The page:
Follow these tips to reduce your risk of getting Lyme disease.
Lyme disease can produce a wide range of symptoms, from a rash and fever to fatigue, joint pain and even paralysis. Approximately 300,000 people get Lyme disease each year, with the greatest risk occurring in the New England, mid-Atlantic and upper Midwest areas of the country.
The infectious disease is transmitted through the bite of an infected deer tick, so the best way to prevent Lyme disease is to avoid getting bitten by a tick. Here are 7 tips to help reduce your risk of getting Lyme disease:
- Watch where you walk – Avoid walking through wooded areas with bushes, leaves or tall grass. If you are in an area with lots of vegetation, stick to the center of trails.
- Cover up – When you will be in areas prone to ticks, wear long pants, a long-sleeved shirt, socks and closed shoes. Tuck pants into socks. Wear a hat.
- Use insect repellant – Apply a product with at least 20% DEET to your skin (do not apply to hands or near eyes or mouth). Don’t let children apply insect repellant on their own. Products containing permethrin can be used on clothing, shoes and gear to provide additional protection.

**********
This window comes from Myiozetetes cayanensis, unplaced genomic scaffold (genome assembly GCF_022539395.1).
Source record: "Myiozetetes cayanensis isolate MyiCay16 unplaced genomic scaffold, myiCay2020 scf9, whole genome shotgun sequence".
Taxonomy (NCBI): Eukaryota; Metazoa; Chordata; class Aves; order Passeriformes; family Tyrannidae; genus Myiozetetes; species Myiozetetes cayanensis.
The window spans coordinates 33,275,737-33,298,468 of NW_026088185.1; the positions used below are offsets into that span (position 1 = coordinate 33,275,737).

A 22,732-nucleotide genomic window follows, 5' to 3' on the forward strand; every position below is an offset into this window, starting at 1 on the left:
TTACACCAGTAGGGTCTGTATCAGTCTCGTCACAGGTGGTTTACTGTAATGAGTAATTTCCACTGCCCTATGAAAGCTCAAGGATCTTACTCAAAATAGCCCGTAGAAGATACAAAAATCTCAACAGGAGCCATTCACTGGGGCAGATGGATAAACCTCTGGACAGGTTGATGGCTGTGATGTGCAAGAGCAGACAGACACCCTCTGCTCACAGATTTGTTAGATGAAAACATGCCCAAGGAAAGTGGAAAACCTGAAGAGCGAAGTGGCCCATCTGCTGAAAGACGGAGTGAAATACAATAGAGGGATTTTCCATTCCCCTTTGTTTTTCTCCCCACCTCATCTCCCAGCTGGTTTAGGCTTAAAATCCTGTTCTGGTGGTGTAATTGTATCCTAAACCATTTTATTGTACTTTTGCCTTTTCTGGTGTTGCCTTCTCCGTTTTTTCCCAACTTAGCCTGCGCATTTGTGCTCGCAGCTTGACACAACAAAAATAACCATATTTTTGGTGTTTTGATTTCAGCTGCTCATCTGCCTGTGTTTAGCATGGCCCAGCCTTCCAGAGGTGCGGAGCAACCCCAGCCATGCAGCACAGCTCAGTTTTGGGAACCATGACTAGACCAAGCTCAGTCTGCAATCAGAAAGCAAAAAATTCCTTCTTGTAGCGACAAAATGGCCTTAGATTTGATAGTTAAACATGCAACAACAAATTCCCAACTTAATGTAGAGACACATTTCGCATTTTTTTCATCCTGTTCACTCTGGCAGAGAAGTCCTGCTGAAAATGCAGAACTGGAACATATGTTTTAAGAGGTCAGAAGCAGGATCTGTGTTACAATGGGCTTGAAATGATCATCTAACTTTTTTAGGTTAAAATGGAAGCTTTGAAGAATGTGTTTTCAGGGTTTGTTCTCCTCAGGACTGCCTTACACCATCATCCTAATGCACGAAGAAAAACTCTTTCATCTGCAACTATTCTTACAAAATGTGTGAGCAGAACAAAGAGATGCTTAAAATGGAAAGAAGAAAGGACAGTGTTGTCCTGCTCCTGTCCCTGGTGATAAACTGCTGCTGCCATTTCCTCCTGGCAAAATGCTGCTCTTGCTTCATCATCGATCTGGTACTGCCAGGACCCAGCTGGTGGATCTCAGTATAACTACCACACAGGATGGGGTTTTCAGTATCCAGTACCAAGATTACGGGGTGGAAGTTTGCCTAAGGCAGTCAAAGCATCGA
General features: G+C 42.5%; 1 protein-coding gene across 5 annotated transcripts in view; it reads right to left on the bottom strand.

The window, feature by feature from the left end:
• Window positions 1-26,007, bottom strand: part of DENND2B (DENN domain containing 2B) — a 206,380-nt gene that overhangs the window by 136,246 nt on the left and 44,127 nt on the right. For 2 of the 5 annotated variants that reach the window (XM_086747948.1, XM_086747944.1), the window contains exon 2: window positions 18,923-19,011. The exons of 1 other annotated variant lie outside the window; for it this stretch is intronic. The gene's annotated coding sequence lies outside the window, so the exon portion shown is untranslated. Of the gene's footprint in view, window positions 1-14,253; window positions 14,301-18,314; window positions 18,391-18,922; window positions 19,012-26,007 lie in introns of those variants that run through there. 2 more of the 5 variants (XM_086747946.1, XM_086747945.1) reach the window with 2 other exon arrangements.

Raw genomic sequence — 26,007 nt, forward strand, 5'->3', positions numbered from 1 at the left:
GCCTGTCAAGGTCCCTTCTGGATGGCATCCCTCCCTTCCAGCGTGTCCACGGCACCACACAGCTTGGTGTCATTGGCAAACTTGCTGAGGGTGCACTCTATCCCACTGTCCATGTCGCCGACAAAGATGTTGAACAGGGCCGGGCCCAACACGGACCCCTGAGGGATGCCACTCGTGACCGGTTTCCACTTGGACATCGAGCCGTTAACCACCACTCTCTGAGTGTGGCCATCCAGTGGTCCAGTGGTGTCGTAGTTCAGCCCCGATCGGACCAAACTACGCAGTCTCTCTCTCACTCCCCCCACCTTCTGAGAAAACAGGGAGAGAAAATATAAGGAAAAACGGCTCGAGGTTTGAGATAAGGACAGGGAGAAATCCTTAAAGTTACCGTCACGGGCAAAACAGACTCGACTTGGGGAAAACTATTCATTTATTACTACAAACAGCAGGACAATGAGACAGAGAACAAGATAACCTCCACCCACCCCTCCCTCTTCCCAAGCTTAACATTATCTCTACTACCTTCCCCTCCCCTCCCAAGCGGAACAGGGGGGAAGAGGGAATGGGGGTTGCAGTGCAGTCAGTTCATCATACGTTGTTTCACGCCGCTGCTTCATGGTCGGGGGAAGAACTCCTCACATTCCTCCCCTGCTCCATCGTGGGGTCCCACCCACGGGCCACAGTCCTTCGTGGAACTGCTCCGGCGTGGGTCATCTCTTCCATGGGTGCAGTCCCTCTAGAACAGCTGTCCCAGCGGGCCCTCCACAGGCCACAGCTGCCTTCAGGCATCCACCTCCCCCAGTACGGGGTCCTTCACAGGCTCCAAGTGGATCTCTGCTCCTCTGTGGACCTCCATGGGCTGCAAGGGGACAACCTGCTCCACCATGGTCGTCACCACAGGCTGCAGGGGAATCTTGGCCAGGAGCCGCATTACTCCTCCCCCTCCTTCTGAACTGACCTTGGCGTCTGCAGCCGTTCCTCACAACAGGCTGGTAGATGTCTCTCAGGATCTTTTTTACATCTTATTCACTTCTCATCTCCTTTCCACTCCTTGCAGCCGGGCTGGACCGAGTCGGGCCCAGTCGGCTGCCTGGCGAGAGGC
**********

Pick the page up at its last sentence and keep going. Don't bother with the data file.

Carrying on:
- Shower once indoors – Ticks may stay on the body for hours before attaching to your skin. Take a shower to help remove ticks that have not yet attached.
- Check for ticks carefully – Deer ticks are very small (about the size of a pin head) and may be hard to find, so do a full-body check after being outdoors. Also check clothing and pets for ticks.
- Remove ticks ASAP – Your chance of getting Lyme disease is low if you remove a tick within 24 hours. So if you see a tick, remove it right away. Use a fine-tipped tweezer to gently grab the tick as close to the skin as possible. Pull straight out using steady pressure and don’t twist. Clean the area surrounding the tick bite with soap and water, antiseptic or alcohol.
- Watch for symptoms – Even if you don’t remember getting bitten by a tick, go to a doctor if you have a rash or fever, the most common signs of Lyme disease. If you do have Lyme disease, the sooner treatment begins, the better.
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Date Last Reviewed: March 14, 2022
Editorial Review: Andrea Cohen, Editorial Director, Baldwin Publishing, Inc. Contact Editor
Dietary Review: Perry Pitkow, MD